Summer is over and students across the country are heading back to school.  I am in the unique position of looking at education from behind the desk as a former teacher and in the trenches as a school social worker.  Research has proven that the one intervention that minimizes all “at risk behavior” is getting and keeping students on grade level. Yet, attempts to improve academic performance usually focus only on things that happen in the school house like rigorous curriculums, qualified and motivated teachers, principals with vision and leadership capabilities, safe climate and time on task.

I agree that all of those variables are critical to academic success. However, there are other factors that can’t easily be controlled by the schools that can and do affect school performance. We are finally able to accept the fact that poverty and all its maladies makes teaching and learning difficult for children who are hungry, lack proper clothing, live in unsafe environments, and who hurt physically or mentally.  Schools cannot do it alone. Schools cannot be expected to remedy the problems caused by poverty without assistance from the public outside the school house.  Out-of-school factors must be addressed in schools with large numbers of children who reside in poverty.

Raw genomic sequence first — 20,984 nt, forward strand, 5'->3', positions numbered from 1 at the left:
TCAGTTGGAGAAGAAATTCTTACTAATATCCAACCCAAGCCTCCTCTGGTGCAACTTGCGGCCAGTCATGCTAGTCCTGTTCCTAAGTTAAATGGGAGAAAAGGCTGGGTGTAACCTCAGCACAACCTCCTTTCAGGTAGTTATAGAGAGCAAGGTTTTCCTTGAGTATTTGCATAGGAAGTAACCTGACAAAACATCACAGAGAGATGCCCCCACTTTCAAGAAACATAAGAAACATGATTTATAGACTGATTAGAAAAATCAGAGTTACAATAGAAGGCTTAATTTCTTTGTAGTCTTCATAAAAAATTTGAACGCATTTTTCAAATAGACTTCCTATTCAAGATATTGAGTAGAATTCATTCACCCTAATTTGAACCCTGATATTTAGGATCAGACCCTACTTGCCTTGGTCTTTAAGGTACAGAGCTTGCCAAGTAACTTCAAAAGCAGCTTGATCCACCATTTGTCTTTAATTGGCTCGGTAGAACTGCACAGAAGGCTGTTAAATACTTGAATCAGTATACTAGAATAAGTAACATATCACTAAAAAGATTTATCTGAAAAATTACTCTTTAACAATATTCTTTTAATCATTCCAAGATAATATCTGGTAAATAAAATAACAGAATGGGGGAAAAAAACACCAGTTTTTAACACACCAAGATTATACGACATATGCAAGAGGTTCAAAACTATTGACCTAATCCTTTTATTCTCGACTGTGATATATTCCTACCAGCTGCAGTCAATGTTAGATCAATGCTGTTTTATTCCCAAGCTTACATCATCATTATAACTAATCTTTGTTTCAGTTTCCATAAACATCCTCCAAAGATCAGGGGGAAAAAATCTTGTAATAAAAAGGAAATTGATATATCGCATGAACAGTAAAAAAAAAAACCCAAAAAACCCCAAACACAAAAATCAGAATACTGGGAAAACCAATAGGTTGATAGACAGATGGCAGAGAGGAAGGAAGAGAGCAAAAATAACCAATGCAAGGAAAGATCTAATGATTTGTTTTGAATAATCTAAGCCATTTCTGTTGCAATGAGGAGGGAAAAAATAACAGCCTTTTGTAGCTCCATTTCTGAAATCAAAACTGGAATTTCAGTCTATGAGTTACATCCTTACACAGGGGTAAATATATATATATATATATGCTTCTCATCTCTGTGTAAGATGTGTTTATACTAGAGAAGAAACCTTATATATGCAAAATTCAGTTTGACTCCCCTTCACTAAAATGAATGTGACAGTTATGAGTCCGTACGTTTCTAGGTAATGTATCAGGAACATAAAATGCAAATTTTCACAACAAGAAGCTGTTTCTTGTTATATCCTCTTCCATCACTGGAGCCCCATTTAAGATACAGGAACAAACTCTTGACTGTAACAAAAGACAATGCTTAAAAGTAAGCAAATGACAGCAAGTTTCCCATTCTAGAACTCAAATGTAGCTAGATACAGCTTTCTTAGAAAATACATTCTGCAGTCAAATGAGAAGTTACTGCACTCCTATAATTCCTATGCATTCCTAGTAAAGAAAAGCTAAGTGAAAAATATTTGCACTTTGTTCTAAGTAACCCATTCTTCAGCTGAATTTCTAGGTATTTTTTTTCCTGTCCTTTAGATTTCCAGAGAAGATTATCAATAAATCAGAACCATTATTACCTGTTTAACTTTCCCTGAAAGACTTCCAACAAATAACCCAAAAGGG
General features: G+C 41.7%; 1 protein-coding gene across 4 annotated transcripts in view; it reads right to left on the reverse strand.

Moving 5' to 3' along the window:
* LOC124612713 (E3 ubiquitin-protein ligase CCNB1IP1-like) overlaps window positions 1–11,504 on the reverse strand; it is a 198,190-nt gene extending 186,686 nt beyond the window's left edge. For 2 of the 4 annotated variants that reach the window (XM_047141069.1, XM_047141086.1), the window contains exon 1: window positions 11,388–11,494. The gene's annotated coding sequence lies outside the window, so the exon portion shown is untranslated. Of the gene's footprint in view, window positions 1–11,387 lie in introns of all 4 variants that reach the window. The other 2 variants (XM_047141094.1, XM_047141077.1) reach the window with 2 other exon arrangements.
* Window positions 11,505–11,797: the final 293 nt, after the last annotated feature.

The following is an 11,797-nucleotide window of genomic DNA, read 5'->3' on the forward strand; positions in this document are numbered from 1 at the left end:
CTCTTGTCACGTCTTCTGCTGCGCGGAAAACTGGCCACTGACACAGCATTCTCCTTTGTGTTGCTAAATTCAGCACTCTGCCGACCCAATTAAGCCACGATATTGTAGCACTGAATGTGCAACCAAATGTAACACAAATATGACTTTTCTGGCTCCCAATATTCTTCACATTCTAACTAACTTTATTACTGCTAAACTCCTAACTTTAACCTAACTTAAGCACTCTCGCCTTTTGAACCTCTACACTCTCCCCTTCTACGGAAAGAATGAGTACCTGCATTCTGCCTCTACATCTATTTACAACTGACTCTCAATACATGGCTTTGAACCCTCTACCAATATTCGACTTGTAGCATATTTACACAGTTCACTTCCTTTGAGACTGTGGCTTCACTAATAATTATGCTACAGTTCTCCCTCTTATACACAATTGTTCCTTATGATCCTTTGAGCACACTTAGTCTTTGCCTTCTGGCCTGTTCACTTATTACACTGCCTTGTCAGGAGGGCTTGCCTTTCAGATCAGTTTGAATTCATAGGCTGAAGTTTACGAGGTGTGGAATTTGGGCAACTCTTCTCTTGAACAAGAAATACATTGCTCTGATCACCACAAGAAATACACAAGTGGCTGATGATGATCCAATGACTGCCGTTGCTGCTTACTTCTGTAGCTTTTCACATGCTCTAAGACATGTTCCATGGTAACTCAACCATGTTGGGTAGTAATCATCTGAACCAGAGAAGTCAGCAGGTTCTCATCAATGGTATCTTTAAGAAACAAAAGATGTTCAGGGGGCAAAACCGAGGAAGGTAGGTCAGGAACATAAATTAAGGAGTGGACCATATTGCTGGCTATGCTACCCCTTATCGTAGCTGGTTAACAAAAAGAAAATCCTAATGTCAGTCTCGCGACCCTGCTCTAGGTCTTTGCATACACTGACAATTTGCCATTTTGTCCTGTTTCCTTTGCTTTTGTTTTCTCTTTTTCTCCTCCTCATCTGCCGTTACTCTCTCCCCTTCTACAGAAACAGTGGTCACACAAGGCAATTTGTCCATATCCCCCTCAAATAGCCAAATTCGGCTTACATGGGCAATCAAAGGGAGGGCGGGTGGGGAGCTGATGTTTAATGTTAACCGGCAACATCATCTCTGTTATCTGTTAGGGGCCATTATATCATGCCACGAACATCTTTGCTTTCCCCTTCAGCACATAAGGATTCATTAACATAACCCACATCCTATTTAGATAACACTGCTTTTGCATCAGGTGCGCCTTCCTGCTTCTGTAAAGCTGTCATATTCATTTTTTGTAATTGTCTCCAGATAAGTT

Every successful academic program or reform effort that serves poor children includes a comprehensive student support strategy.  My comments will focus on the work of CIS as an effective, sustainable and scalable example of a successful integrated support model.

Ninety-three percent of our students are eligible for free and reduced-price lunch.  Each year Communities In Schools lowers dropout rates and increases graduation rates.  About ninety-two percent of the students we target for academic support demonstrate academic improvement.

We must position students to achieve success. We are grateful to all of our advocates, stakeholders and supporters who make our work possible. We look forward to a productive year ahead – together we can bring hope to Houston’s children in need.